Not one of these mitigations has been tested. Coffee machines that you operate with your smartphone. I don't think anybody's ever done laboratory testing or in real-life testing of the impact of that on respiratory virus transmission, right? So this is just stuff people are going on and they're kind of waving their hands and saying bup, bup, bup, bup. I remember there was a finger on the scale, which is the other side of those big leases. So you should expect to see a lot of stories about how essential it is and possible it is to bring people back into the office. But I tell you from a scientific perspective, again, all 11 of those mitigations have got to be done and all 11 have got to work and then you have to not get a little bad luck. Well, it turns out they stood next to somebody in the Starbucks downstairs. And so it's unlikely, you're going to have to learn to live with it anyway. Culturally, what do you do? I know in sales, what you do, it's simple. For your sales team, nothing is more energizing than talking to people.
Corey Frank (07:52):
Chris Beall (07:53):
This is our team today. And here's an SDR that's talked to 25 decision makers. So at one meeting, so they had a moment of excitement at 14 followups, it's Friday. People tend to be a little busy on Friday. I got two referrals and had five minutes and 24 seconds after pushing the button on average, before he talked to somebody. Josh Philemon did. And I'm sure during that time he was doing something else that's useful. So it's kind of funny. We talk about culture. Culture is about ping pong tables or it's about, I don't know, drinking beer in the conference room or whatever it happens to be, which I think people gave up a while ago too, for safety reasons.
So the fact of matter is people, as Damon told us, they worked for pride and workmanship and if they have good work to do, and they're having fun doing it, and they're being managed in a way that's fair and reasonable and encouraging, then the core of culture is there. And that's the number one thing, is work culture actually can be about work and it can be about what somebody loves to do. If you're in sales, you hopefully love to talk with people. And so if you're with my team today, they've talked to 168 people as you see down here.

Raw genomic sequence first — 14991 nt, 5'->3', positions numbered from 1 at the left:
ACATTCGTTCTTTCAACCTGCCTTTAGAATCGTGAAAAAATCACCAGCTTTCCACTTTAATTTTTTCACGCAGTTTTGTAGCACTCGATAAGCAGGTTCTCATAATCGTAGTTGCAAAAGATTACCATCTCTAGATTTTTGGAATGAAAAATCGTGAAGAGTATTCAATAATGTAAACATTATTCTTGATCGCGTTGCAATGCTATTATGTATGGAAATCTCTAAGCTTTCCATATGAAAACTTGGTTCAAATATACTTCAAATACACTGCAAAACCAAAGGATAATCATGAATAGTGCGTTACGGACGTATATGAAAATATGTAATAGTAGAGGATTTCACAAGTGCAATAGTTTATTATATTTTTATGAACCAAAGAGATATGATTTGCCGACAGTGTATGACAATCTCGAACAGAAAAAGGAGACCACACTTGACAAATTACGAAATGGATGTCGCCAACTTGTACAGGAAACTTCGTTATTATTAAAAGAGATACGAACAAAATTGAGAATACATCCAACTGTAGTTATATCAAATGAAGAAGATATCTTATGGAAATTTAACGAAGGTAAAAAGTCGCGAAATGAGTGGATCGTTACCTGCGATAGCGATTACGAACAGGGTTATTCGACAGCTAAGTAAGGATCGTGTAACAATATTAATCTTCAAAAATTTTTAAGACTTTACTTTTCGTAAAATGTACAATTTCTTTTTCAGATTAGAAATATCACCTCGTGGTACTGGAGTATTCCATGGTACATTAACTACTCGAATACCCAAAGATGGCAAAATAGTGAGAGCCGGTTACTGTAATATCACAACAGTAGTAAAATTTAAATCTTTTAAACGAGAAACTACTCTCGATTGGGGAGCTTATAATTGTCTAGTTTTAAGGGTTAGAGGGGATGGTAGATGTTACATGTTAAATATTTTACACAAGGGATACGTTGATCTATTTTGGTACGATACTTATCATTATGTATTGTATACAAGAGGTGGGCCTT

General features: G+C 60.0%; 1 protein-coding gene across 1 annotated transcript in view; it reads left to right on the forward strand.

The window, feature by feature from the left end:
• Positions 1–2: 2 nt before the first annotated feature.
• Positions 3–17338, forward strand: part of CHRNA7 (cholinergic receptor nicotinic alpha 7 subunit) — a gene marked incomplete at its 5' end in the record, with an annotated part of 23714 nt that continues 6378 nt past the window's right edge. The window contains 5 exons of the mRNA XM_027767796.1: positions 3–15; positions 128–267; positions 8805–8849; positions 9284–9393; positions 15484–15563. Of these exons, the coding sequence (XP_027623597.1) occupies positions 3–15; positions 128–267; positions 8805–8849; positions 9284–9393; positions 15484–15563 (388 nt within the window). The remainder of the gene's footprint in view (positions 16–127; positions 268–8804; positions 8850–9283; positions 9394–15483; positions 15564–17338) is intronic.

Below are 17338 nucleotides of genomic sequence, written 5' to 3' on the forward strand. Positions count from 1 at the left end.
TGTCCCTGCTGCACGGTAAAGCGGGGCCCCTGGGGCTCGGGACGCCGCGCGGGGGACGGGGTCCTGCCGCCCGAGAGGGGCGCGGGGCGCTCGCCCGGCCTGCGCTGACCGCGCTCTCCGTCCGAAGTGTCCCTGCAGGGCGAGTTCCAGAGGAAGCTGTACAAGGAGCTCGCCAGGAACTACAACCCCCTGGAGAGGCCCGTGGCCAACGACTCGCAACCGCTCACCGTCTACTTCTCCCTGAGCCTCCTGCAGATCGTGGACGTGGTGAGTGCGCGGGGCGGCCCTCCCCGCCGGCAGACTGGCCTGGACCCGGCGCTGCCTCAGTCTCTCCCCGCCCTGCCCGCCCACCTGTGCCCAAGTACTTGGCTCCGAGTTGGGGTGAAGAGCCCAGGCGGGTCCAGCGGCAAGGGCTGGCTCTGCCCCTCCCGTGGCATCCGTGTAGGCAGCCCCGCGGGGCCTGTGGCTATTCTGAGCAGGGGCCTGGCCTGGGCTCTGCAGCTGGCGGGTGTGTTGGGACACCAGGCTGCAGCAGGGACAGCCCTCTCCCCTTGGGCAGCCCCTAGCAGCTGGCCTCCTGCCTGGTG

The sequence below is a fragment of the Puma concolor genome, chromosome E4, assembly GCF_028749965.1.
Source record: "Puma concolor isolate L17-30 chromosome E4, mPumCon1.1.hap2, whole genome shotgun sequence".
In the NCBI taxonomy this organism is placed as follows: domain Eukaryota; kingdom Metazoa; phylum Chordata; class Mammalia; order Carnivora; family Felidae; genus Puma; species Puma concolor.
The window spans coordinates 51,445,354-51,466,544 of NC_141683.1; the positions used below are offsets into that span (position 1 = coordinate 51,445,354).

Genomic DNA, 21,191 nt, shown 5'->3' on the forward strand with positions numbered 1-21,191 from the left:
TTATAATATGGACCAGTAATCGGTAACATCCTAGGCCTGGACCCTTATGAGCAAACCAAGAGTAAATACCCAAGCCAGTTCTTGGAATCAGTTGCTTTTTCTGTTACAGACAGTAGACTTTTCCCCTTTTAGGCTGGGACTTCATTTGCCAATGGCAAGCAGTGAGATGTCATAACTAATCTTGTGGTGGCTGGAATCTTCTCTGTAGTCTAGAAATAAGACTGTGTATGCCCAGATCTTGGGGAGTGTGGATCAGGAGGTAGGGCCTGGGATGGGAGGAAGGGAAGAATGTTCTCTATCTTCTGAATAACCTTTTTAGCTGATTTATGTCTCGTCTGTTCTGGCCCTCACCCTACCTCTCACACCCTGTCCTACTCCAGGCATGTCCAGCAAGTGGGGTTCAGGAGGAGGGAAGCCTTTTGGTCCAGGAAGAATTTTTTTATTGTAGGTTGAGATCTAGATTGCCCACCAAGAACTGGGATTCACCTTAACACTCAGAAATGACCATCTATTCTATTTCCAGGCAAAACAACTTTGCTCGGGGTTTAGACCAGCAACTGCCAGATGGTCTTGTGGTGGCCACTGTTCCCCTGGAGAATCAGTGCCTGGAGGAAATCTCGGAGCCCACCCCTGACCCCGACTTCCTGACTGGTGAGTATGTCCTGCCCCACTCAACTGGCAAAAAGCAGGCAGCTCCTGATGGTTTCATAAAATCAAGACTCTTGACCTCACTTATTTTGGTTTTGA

Corey Frank (09:13):
Chris Beall (09:13):
That's a lot of conversations, right? Here's is what also is culturally kind of good about this. They didn't have to make those 5,655 frustrating dials and navigate those phone systems, that was done for them. So that's kind of pleasant. And then another thing is people like to be able to help. And they like to be helped. If you need help, you're stuck. You need to learn if somebody notices you need help and there's a lot of ways to do that. So say your boss or your coach could come in and say, "You know what? This guy, Sean McLaren, he's our chairman. Man, he's got a lot of busy callbacks today."
By the way Sean McLaren really is our executive chairman who really does talk to people. "So today he had six conversations inside one meeting. That's pretty good, but he's having a hard time keeping people on the phone. I wonder if Sean's got issues today? Is it a little slow or is his voice bad? This one can't be corrected? It's a minute-long conversation. So maybe he just coded it wrong. These are short. I have a feeling if I listened to one and we're not going to do that right now, respect for Sean's awesomeness. But hey, if Sean needed a little help, just thinking about his state of mind today, his mood or whatever, then you we can help him."
And then here's another thing is it's fun to do work that counts. It's not much fun to do work. That doesn't count. So today this team it's $5,655. And now it's gone out by a couple, it's only three in the afternoon after all. Would that have been culturally marvelous for them to just go under voicemail 1,825 times today or navigated to voicemail 1,567 times? Or been told by a gatekeeper, "I'm sorry Corey is not in today." I am not available. None of that looks like fun. So culturally that's part of it.
Now the rest of it is this, human beings actually don't have a sense of smell like the other animals and they have the other mammals. So your dog can smell you across town and I'm speaking literally here. I had a dog once that freaked out, and ran off in a thunderstorm and she went all the way back up to our mountain home, which was 17 miles away of complex navigation involving roads and trails and God knows what. And she went to every neighbor's house and sort of knocked on the door to check, to see if we were there because we were out of town. Imagine that.
Corey Frank (11:53):
Well, she knows that there's a bunch of Milk-Bones on the other side of the fence. That's probably why that she could get to.
Chris Beall (11:59):
Exactly. Well, what was she really doing? She was following a scent trail and that she had mapped a scent map, not a trail. She had mapped the scent. She'd only been up and down that road one time in her life. And the one time up one time down. That was it. This is a dog never been to town before, before we moved to town. So she remembered how to get back to that complex mountain home by knowing the smell of everything along the way. So dogs are really, really good at this. And you go to the airport, they don't have a trained human who's going up and down in the security line, sniffing everybody that have a dog, right?